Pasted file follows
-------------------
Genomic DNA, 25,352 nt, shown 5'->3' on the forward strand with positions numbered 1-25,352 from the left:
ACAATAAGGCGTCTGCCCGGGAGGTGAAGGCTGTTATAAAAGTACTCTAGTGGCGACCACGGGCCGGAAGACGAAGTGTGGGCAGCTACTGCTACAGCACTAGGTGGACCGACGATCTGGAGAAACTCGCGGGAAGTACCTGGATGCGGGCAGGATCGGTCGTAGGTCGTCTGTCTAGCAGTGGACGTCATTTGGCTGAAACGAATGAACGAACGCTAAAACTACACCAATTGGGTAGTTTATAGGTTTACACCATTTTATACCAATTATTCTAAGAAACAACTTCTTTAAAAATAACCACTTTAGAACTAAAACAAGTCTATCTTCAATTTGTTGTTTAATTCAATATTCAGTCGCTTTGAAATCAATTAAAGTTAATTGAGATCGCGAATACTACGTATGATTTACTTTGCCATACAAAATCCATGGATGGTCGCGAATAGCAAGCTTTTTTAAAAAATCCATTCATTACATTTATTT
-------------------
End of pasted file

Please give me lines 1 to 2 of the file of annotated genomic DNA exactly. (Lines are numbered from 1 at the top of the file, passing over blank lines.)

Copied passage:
Genomic DNA, 25,352 nt, shown 5'->3' on the forward strand with positions numbered 1-25,352 from the left:
ACAATAAGGCGTCTGCCCGGGAGGTGAAGGCTGTTATAAAAGTACTCTAGTGGCGACCACGGGCCGGAAGACGAAGTGTGGGCAGCTACTGCTACAGCACTAGGTGGACCGACGATCTGGAGAAACTCGCGGGAAGTACCTGGATGCGGGCAGGATCGGTCGTAGGTCGTCTGTCTAGCAGTGGACGTCATTTGGCTGAAACGAATGAACGAACGCTAAAACTACACCAATTGGGTAGTTTATAGGTTTACACCATTTTATACCAATTATTCTAAGAAACAACTTCTTTAAAAATAACCACTTTAGAACTAAAACAAGTCTATCTTCAATTTGTTGTTTAATTCAATATTCAGTCGCTTTGAAATCAATTAAAGTTAATTGAGATCGCGAATACTACGTATGATTTACTTTGCCATACAAAATCCATGGATGGTCGCGAATAGCAAGCTTTTTTAAAAAATCCATTCATTACATTTATTT